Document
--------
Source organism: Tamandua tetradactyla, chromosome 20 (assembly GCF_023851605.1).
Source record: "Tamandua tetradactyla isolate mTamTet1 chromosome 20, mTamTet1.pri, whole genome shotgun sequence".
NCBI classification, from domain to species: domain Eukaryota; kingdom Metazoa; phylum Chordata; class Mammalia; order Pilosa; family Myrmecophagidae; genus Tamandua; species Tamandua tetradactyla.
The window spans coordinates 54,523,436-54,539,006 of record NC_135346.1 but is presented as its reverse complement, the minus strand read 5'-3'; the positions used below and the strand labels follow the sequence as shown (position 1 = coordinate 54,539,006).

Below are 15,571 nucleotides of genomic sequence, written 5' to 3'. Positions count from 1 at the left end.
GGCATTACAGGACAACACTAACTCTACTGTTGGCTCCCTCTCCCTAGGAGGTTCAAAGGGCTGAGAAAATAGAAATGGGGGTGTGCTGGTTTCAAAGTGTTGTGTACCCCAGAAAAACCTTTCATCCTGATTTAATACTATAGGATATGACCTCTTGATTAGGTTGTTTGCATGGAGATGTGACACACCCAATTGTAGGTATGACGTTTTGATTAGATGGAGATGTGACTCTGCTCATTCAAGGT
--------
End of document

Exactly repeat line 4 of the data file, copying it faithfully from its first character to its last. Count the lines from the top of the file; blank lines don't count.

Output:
The window spans coordinates 54,523,436-54,539,006 of record NC_135346.1 but is presented as its reverse complement, the minus strand read 5'-3'; the positions used below and the strand labels follow the sequence as shown (position 1 = coordinate 54,539,006).